Daniel then said to the king, “O king, live forever! My God sent his angel and shut the lions’ mouths so that they would not hurt me, because I was found blameless before him; and also before you, O king, I have done no wrong.” (Daniel 6:21,22).
Many New Yorkers, together with many in the West, follow a fashionable mantra: ‘All religions are the same’. This popular form of pluralism seems to make sense, but it fails to account for the many significant differences between the world’s great religions.
Indeed, a more sophisticated form of pluralism argues that there is a deeper, grander ‘truth’ made clear by all religions. This ‘truth’ has little to do with Allah requiring five daily prayers, or Buddha advocating the subduing of the emotions, or Jesus dying on the cross for the sins of the world. It simply points to a greater ‘truth’ that there is an indefinable ‘reality’ drawing the world to itself. In other words, this view of pluralism claims to have discovered a greater ‘truth’ that none of the world’s religions have found.
However, this more sophisticated form of pluralism has no response to questions such as the certainty of such a ‘reality’ or that such a ‘reality,’ if it exists, has not already been identified.
Daniel’s rescue from the lion’s den assures us there is a sovereign God who not only exists but uniquely wields awesome authority over every aspect of his creation. He is the trustworthy Lord, working out his great purposes throughout creation. In terms of Daniel 6, he can turn hungry lions into docile pets, overcome cunning, corrupt public servants, and overturn the supposedly unchangeable laws of a King.
We see a further example of God’s purposes and power at work – overcoming the powers of sin, of human institutions and of death itself – through Jesus’ death and resurrection.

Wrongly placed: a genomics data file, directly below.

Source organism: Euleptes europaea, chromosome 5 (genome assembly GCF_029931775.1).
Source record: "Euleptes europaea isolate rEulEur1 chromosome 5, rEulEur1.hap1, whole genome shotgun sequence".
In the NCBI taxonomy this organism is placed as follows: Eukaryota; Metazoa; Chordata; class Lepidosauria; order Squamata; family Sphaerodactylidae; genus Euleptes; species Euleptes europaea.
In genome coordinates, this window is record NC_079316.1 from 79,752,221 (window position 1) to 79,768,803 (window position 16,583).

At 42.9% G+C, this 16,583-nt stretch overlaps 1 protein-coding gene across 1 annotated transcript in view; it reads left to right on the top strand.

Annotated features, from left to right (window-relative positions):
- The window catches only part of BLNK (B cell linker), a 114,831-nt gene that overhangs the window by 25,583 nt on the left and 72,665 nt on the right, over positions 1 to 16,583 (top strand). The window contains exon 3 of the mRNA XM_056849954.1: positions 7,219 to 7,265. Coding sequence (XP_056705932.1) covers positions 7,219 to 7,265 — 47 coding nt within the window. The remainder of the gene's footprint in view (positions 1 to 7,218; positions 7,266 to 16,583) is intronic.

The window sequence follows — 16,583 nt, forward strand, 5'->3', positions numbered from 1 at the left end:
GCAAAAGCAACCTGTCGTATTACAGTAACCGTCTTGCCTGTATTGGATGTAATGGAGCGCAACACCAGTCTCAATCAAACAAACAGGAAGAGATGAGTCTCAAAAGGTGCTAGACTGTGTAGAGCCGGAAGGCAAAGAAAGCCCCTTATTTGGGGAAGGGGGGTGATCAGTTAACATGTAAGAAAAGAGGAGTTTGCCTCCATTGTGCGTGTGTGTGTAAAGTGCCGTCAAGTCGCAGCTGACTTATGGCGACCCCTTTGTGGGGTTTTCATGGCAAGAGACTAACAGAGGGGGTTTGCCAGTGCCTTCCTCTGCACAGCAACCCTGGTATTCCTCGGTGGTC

That does not mean that every time God’s people stand up for Him, he will step in and work a miracle. Hebrews 11 provides many examples of God’s people who were not rescued but were commended for their faith.
Reflect. Daniel 6 reminds us of the reassuring truth that there is a sovereign God who has authority over every human institution. It also reminds us of our need to honor God, whoever we are, and wherever we are. He is trustworthy.
We need to ask God to enable us to stand firm in our faith in Jesus Christ. We also need to pray for wisdom – to know when and how to speak up for him. Every week we all have opportunities.
In Acts 5:27- 32 we read: “When they (the temple police) had brought them (Peter and John), they had them stand before the council. The high priest questioned them, saying, ‘We gave you strict orders not to teach in this name, yet here you have filled Jerusalem with your teaching, and you are determined to bring this man’s blood on us.’
“But Peter and the apostles answered, ‘We must obey God rather than any human authority. The God of our ancestors raised up Jesus, whom you had killed by hanging him on a tree. God exalted him at his right hand as Leader and Savior, so that he might give repentance to Israel and forgiveness of sins. And we are witnesses to these things, and so is the Holy Spirit whom God has given to those who obey him.’”
Optional – you might like to read: Daniel 6; Acts 5:27-42.
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© John G. Mason – www.anglicanconnection.com